LONDON, UK — The European Union’s top court ruled Thursday that an agreement that allows big tech companies to transfer data to the United States is invalid, and that national regulators need to take tougher action to protect the privacy of users' data.
The ruling to invalidate Privacy Shield will complicate the transfer of a lot of data outside the EU, and it could require regulators to vet any new transfers due to concerns that the U.S. government can snoop on people's data for national security reasons.
It will no longer simply be assumed that tech companies like Facebook will adequately protect the privacy of its European users' data when it sends it to the U.S. Rather, the EU and U.S. will likely have to find a new agreement that guarantees that Europeans' data is afforded the same privacy protection in the U.S. as it is in the EU, which has some of the toughest standards in the world.
The case began after former U.S. National Security Agency contractor Edward Snowden revealed in 2013 that the American government was snooping on people’s online data and communications. The revelations included detail on how Facebook gave U.S. security agencies access to the personal data of Europeans.
Austrian activist and law student Max Schrems that year filed a complaint against Facebook, which has its EU base in Ireland, arguing that personal data should not be sent to the U.S., as many companies do, because the data protection is not as strong as in Europe.
Though the legal case was triggered by concerns over Facebook in particular, it could have far-reaching implications for all tech companies that move large amounts of data over the internet if regulators find that U.S. privacy protections are insufficient and block the transfers. Things like email, flight and hotel reservations would not be affected.
Schrems said the ruling amounted to a victory for privacy. “The U.S. will have to engage in serious surveillance reform to get back to a ‘privileged’ status for US companies,” he wrote on Twitter.
Companies use legal mechanisms called standard contractual clauses that force businesses to abide by strict EU privacy standards when transferring messages, photos and other information. Companies like Facebook routinely move such data among its servers around the world, and the clauses — stock terms and conditions — are used to ensure the EU rules are maintained when data leaves the bloc.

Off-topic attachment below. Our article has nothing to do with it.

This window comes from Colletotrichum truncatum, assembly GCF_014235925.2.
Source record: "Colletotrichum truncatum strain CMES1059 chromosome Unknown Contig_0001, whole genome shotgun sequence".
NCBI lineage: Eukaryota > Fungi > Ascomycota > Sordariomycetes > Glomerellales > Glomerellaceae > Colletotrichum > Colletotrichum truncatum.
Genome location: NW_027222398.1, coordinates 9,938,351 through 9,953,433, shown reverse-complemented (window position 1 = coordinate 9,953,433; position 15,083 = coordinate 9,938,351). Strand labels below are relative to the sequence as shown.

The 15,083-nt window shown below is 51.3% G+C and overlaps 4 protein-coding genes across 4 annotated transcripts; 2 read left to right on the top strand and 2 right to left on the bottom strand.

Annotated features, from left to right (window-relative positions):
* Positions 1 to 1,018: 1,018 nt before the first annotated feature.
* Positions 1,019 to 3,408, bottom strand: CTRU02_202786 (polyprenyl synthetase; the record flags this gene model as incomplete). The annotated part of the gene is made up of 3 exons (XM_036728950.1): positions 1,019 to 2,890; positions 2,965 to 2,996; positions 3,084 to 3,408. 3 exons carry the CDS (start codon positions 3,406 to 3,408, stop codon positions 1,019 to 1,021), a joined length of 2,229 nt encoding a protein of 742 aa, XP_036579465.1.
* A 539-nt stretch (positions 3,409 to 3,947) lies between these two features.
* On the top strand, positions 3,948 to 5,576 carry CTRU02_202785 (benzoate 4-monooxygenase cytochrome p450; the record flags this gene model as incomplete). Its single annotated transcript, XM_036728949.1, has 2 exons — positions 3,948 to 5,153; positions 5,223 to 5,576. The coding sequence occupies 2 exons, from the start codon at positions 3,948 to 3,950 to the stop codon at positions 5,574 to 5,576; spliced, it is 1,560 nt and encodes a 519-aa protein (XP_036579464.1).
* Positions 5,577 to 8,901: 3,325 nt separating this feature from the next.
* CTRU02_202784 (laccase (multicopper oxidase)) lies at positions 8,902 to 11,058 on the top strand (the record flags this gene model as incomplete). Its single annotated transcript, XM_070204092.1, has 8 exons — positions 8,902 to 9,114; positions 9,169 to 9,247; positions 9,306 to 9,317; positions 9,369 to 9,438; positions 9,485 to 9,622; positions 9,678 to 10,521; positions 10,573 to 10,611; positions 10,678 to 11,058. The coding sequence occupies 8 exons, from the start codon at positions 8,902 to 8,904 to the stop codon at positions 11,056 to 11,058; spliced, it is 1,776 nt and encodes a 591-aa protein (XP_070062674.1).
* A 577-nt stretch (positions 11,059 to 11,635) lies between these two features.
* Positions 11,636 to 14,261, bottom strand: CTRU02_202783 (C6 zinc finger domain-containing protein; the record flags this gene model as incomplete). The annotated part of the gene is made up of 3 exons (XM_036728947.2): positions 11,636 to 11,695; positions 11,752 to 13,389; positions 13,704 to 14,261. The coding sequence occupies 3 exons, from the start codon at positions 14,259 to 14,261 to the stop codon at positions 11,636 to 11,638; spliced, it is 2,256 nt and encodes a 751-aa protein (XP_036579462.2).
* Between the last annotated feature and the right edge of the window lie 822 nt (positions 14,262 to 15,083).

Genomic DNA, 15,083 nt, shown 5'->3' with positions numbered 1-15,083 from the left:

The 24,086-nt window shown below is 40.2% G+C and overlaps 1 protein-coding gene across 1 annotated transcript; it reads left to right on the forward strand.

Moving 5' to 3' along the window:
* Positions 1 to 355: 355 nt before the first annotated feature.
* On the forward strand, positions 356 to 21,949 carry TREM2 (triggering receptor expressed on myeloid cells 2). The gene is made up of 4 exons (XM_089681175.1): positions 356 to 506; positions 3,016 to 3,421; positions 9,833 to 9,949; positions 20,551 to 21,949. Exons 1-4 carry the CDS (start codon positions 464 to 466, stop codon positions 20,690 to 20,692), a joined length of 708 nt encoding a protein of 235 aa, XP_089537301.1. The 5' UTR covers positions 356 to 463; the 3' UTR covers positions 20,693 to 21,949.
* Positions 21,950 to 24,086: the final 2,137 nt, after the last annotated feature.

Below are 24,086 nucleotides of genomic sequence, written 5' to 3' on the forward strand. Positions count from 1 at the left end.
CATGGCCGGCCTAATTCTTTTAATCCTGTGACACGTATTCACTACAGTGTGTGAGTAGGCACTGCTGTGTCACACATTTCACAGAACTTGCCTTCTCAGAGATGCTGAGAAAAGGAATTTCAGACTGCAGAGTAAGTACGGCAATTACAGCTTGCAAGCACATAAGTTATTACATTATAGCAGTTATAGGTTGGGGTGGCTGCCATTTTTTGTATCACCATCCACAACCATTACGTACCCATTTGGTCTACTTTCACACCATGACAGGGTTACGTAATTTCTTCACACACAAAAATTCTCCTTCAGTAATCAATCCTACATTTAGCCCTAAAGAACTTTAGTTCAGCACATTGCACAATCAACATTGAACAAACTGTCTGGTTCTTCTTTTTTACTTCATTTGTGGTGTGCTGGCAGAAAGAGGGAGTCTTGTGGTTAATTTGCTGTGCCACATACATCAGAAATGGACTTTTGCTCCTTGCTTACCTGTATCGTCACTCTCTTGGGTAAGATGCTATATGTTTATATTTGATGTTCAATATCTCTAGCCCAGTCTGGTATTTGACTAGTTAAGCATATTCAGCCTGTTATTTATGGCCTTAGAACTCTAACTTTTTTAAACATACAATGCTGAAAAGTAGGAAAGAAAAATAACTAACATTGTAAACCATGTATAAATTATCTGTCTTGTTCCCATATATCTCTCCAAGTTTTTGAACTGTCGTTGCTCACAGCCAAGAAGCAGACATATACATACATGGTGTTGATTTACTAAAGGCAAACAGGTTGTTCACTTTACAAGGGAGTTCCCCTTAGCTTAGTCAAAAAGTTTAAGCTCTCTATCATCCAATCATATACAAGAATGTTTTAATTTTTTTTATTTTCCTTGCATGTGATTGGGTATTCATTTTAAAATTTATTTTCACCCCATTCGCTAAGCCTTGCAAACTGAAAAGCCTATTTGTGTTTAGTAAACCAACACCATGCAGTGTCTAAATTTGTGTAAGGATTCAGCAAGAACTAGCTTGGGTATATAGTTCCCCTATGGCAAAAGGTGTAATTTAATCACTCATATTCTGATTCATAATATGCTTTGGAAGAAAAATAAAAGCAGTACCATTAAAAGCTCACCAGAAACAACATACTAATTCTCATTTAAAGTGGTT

The Court of Justice of the EU ruled Thursday that those clauses are still valid. However, it declared invalid the umbrella agreement between the U.S. and EU on data transfers, called Privacy Shield.
The court noted in its rulings that there are “limitations on the protection of personal data arising from the domestic law of the United States on the access and use by U.S. public authorities of such data transferred from the European Union to that third country.”
Government surveillance of personal data is something the U.S. in its turn accuses China of doing through tech companies like Huawei. It highlights the growing importance of data as the basis of modern business and politics globally.
Data drives much of the world’s biggest companies, like Facebook, Google, Alibaba and Amazon, and is also prized for national security to prevent extremist attacks, for example. Mining large sets of people’s data has also become crucial to winning elections, such as the use of Facebook data for Donald Trump’s presidential victory in 2016.
Alexandre Roure, a senior manager at Computer & Communications Industry Association, said the decision “creates legal uncertainty for the thousands of large and small companies on both sides of the Atlantic that rely on Privacy Shield for their daily commercial data transfers.
"We trust that EU and U.S. decision-makers will swiftly develop a sustainable solution, in line with EU law, to ensure the continuation of data flows which underpins the trans-Atlantic economy.”